Reports have confirmed that a branch of ISIS has seized Tora Bora, once the stronghold of the founder and leader of al Qaeda, Osama bin Laden.
The terrorists of al Qaeda used this remote and forbidding mountain fortress, honeycombed with caves and tunnels, as protection against airstrikes and ground assault in the weeks after the U.S. invasion of Afghanistan in 2001.
Tora Bora was part of bin Laden’s strategy to lure the United States into a war in Afghanistan, where he believed the superpower could be brought low—much as the Soviet Red Army had been bloodied in its ten-year struggle in the “Graveyard of Empires.”
The first part of the strategy was a resounding success. At a cost of just over a half million dollars and the lives of 19 terrorists, the “ planes operation ” on September 11, 2001, succeeded in toppling the World Trade Center and striking the Pentagon, killing thousands of civilian and military personnel and making al Qaeda a household name across the world.
President George W. Bush and his administration responded by demanding that the government of Afghanistan, ruled by the Taliban, give up bin Laden to face trial in the United States. The Taliban refused, a decision that led to the U.S. invasion of Afghanistan a month later. So far al Qaeda’s strategy was working perfectly.
There was one major defect in bin Laden’s thinking: The United States could bring to bear an amount of firepower in Afghanistan and secure a degree of international support for the war that was unimaginable in the mind of the terrorist leader.
Journalists and anti-Taliban soldiers watch plumes rise from bombs dropped on Al Qaeda positions by American bombers December 15, 2001 in the Tora Bora area of Afghanistan.
Soon CIA operatives and U.S. Special Forces teams were embedded in indigenous rebel Northern Alliance formations, calling in devastating airstrikes on Taliban targets. The Taliban quickly cracked, its adherents streaming eastward towards the border and the relative safety of the Federally Administered Tribal Areas in Pakistan.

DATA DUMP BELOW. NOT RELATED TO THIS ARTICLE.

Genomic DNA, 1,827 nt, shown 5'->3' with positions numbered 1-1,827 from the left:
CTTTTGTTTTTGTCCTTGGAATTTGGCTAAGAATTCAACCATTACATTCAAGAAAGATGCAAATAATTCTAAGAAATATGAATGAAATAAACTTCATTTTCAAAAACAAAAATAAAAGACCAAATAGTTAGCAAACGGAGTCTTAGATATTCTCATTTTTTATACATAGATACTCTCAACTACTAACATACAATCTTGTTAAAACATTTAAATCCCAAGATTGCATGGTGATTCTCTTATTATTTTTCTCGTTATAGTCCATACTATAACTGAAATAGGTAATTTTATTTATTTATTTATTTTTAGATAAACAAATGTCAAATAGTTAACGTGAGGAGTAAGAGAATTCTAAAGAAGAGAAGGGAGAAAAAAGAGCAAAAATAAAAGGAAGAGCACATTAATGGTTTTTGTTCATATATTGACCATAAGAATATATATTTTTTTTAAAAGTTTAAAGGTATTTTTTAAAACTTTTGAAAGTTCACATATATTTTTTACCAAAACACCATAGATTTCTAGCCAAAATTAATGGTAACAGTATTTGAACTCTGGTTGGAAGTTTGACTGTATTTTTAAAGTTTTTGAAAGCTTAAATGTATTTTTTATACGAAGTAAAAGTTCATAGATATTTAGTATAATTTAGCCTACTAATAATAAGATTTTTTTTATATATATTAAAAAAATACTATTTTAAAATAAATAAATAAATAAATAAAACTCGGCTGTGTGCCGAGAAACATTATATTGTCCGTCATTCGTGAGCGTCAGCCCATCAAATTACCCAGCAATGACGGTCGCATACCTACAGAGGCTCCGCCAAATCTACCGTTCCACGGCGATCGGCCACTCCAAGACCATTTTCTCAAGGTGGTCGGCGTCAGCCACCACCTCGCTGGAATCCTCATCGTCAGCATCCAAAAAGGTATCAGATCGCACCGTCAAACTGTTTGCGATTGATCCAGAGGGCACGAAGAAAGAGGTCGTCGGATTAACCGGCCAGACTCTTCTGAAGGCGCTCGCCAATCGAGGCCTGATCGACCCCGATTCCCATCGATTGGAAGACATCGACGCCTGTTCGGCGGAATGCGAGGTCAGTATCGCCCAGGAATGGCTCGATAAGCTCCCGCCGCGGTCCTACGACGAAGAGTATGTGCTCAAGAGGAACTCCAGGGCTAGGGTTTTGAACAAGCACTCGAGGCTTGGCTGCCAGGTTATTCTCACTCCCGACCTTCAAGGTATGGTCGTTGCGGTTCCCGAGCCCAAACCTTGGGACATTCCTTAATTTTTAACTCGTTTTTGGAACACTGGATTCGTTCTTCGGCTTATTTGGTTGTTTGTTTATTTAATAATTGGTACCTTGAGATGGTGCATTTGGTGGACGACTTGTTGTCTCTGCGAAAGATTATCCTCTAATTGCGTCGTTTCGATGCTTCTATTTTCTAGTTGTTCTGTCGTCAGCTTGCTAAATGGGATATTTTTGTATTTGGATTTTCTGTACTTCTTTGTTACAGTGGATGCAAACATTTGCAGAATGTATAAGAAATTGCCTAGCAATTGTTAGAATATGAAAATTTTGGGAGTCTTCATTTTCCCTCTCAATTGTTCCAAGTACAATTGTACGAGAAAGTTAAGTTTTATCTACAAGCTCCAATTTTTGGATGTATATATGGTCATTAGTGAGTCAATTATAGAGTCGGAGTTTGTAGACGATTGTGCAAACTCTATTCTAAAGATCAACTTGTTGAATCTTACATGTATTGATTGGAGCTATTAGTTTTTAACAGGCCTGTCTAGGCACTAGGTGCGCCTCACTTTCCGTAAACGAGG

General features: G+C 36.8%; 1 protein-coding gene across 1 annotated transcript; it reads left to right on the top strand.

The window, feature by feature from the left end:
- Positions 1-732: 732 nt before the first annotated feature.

Al Qaeda operatives also retreated, but held up short of the border in their base at Tora Bora. Here was an opportunity to achieve the goal for which U.S. forces had been dispatched—the destruction of al Qaeda and the killing or capture of its leader, Osama bin Laden.
Regrettably, U.S. military commanders failed to understand their mission and commit U.S. conventional forces to the battle. Instead, U.S. and allied Special Operations forces called in heavy airstrikes on the tunnel and cave complexes, while local Afghan militia slowly pushed forward into the mountains.
Despite the vast amount of aerial firepower expended, the fighting between December 6-17 was inconclusive. The result was the escape of al Qaeda into Pakistan, where Osama bin Laden would direct terrorist operations for another ten years before being killed by a SEAL team raid in May 2011.
In the years since 2001, Afghan forces abandoned Tora Bora as having no strategic value. The Taliban occupied the area, only to be displaced this week by fighters from ISIS.
We are now back to the future, with a new global terrorist group ensconced in the mountains along the Afghan-Pakistan border and the Taliban slowly regaining control or contesting of major parts of Afghanistan.
Whether U.S. and coalition leaders can design a strategy to destroy ISIS, defeat the Taliban, and stabilize Afghanistan remains to be seen. The history of the last decade and a half in the “Graveyard of Empires” does not engender much hope.